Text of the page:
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The Irresistibly Sexy World Of Dividing Marital Retirement Assets In Divorce

The Irresistibly Sexy World of Dividing Marital Retirement Assets in Divorce

When parties divorce, their retirement assets that began or increased during the marriage must be divided properly.

Like other marital assets, if the parties do not equitably divide their retirement accounts they will not be granted a divorce.

Problem is, it is infinitely more difficult to divide retirement assets in real life than it appears in theory.

If you can stay awake I can give you a helpful example.

Some retirement assets are defined contribution plans.  These are the “easy” plans.  IRAs and 401(k) plans are contribution plans.  In such plans, say Wife works at ABC Corp for ten years and during those ten years she contributes part of her pay to her 401(k) in the sum of $100,000.  Her employer matches over that time, another $100,000.  The market adds $12,000.00 through the decade, so the total value of the asset is: $212,000.  If Wife was married the entire time she worked at ABC Corp, then she is sitting on a marital asset valued at $212k which must be divided equally.  Simple, right?

Yes.  Sometimes.

It can get tricky when both parties hold contribution plans, if one or both parties held their plans prior to the marriage (any amount of money in a retirement account prior to the marriage is non-marital and shall not be split).  Then there are loans to consider on some plans, arguments that one or both spouses did not contribute to the household, etc.  It can become murky quickly.

Still, contribution plans are easy in theory.  Because, in theory, the parties decided to contribute part of one spouse’s gross pay to his or her retirement, so both spouses (“the marriage”) created that asset.

So it is.

Other retirement assets are defined benefit plans.  The defined benefit plans are the “hard” ones.  The most common defined benefit plan is the pension.  A pension does not necessarily have an easy number value because there are a great number of unknowns.  Let’s take the same situation as above.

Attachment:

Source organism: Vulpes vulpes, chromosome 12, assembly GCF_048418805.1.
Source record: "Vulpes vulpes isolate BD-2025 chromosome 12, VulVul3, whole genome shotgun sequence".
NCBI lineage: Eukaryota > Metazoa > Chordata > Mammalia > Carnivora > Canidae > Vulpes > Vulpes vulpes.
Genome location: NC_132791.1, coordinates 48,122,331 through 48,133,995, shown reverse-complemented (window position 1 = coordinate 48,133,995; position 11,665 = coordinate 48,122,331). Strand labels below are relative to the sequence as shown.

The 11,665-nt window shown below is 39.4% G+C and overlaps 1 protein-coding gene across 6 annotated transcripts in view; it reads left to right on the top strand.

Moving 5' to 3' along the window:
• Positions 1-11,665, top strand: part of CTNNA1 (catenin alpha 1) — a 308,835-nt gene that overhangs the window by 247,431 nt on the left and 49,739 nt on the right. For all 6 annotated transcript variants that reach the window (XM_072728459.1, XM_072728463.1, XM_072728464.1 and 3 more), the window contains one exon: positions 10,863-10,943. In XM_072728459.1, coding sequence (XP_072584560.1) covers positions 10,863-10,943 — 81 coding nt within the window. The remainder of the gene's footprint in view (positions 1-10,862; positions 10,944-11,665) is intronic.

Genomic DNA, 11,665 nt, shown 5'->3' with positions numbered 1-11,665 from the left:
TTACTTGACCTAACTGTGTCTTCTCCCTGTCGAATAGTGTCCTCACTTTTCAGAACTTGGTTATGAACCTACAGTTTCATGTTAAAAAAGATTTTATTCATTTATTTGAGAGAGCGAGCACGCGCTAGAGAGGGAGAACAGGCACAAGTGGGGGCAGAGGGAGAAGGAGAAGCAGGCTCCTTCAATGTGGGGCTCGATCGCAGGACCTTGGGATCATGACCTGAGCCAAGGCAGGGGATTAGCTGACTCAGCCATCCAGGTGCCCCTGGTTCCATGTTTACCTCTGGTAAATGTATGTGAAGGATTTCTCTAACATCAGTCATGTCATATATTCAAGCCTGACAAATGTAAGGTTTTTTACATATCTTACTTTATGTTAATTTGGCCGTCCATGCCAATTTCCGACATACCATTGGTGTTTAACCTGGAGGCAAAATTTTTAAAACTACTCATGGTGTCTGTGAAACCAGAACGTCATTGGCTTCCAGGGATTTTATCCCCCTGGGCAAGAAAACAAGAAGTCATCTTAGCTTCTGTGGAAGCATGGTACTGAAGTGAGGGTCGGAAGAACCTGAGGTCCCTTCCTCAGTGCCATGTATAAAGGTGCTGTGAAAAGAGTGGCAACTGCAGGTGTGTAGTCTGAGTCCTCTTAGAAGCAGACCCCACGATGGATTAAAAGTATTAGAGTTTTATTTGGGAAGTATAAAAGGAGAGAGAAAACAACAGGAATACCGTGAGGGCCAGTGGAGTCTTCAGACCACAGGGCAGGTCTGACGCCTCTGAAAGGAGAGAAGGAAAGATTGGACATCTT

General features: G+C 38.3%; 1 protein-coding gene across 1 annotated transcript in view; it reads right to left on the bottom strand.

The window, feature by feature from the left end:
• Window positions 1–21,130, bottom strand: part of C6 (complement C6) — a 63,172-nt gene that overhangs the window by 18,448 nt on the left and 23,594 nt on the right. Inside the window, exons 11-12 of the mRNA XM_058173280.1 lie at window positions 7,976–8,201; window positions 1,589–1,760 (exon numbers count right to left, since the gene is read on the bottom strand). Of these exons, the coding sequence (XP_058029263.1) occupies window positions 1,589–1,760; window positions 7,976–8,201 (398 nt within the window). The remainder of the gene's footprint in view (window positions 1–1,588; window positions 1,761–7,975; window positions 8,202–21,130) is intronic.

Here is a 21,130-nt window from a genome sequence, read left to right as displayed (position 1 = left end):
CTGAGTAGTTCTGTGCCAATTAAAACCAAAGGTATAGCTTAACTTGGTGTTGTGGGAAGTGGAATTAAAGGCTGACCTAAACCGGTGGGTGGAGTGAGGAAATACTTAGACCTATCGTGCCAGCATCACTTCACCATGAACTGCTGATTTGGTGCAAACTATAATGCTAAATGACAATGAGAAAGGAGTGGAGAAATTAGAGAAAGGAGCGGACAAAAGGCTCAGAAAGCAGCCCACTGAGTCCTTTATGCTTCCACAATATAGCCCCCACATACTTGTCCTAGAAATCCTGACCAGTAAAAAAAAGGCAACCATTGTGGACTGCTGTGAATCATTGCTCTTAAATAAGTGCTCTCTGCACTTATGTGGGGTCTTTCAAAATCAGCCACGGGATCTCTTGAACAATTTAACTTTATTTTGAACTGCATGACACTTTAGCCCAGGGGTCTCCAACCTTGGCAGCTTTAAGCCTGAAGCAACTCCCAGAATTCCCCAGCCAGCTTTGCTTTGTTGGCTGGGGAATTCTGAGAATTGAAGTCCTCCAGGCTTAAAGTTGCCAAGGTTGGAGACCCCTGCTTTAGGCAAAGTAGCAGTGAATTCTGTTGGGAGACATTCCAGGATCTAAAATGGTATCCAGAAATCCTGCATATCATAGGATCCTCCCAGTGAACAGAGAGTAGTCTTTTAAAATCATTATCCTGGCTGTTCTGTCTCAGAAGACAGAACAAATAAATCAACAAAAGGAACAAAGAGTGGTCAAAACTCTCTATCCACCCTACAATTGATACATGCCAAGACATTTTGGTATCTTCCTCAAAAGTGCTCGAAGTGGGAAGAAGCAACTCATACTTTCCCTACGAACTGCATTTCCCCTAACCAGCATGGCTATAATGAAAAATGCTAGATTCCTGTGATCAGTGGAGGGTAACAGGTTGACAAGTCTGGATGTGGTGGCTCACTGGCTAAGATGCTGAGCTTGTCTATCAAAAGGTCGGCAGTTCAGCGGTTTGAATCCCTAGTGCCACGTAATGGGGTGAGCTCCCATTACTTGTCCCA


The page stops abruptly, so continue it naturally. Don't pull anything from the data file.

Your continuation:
Wife works at ABC Corp for ten years, and the parties are married that entire duration.  Instead of contributing to a 401(k), Wife is given a pension as a benefit of her employment.  Because many pensions are maintained / invested as a group of funds, it can be difficult to determine Wife’s pension value over those ten years compared to the hundreds of other ABC employees who hold the pension benefit.

Also, the value of a pension will often rely upon the number of years Wife is with ABC when she leaves or retires, and her highest rates of annual income from ABC when she leaves.

This Husband and Wife are divorcing long before Wife is considering retirement from ABC, so the action is taking place well before anyone will know the exact value of the asset.  That is why it is impossible, in my opinion, to know precisely what a pension value is on the date of the divorce.

Now, you can always pay an actuary to approximate a value but they do so by making educated predictions.  The only true way to ensure that both parties wind up with one-half the value of a pension as a marital asset is to divide the asset equally by Qualified Domestic Relations Order (QDRO).

Which makes sense, right?  If a judge says that Wife’s ABC pension shall be divided equally between the parties then, really, it doesn’t matter to the Court whether the pension is worth $100 or $100,000.  Just split it equally and move on so both parties are made whole.  (Of course it means a great deal to the parties).

Both contribution and benefit retirement assets are divided by something called a QDRO and are done by specialist attorneys within your jurisdiction.

If you stayed awake, I hope this was helpful, and I hope it brings you one step closer to being able to figure out this whole divorce thing.  You have enough on your mind.

Oh, and don’t forget the tax implications of all this!

“My husband and I have never considered divorce … murder sometimes, but never divorce.”  Joyce Brothers

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